Malaysian Government signing key stolen

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Malaysian Government signing key stolen

Used to sign trojan.

The Government of Malaysia has had a code signing certificate stolen and used to sign malware.

The breach was discovered after researchers at security firm F-Secure found a trojan signed by the certificate owned from the Government.

Officials from the Malaysian Agricultural Research and Development Institute told F-Secure the certificate was stolen "quite some time ago".

Credit: F-Secure

The signed trojan would not be flagged by risk mitigation warnings that alert users if unsigned applications were downloaded from the internet.

“In some of these cases, the certificate has been created by the criminals just for the purpose for signing malware. In other cases they steal code signing certificates (and their passphrases) so they can sign code as someone else,” CTO Mikko Hypponen said.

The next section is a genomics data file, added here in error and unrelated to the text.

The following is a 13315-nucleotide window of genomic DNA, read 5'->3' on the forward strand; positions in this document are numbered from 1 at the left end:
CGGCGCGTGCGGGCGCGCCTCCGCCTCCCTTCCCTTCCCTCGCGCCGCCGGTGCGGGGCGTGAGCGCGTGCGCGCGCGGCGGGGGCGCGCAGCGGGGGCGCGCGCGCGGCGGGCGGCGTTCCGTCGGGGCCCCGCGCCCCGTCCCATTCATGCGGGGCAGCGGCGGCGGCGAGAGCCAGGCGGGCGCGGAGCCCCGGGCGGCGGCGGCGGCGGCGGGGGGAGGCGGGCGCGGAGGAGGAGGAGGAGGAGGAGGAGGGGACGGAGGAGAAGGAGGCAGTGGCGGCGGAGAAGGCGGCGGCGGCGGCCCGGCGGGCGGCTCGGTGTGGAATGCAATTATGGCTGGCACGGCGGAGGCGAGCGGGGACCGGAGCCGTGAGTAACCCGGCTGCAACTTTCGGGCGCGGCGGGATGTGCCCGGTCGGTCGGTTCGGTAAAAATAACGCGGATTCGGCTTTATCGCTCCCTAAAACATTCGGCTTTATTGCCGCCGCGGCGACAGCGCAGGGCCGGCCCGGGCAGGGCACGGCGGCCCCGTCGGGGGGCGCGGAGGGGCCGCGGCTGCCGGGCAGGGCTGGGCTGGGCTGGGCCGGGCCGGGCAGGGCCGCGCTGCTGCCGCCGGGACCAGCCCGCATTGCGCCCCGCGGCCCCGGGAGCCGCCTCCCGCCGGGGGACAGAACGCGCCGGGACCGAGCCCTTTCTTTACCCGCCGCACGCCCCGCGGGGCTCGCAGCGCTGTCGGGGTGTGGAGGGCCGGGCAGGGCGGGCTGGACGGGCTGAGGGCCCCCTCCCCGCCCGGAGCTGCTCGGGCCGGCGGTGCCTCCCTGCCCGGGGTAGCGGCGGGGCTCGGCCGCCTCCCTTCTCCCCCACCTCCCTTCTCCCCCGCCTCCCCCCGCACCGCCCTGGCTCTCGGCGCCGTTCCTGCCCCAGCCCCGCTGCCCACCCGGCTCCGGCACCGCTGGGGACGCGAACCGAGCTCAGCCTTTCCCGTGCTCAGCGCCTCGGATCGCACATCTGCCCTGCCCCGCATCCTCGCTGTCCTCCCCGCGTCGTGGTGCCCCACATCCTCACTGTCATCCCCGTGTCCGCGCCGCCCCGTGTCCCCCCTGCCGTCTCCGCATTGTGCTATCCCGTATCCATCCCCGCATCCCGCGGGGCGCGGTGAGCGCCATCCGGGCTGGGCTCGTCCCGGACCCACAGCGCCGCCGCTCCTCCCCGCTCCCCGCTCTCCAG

“It's not that common to find a signed copy of malware. It's even rarer that it's signed with an official key belonging to a government.”

The trojan spread via malicious PDF files that exploited Adobe Reader 8. The malware downloaded components from a server called signed by

Problems facing the PKI trust model have been demonstrated in a string of recent hacks of some of the 600 certificate authorities that are entrusted to sign digital certificates.

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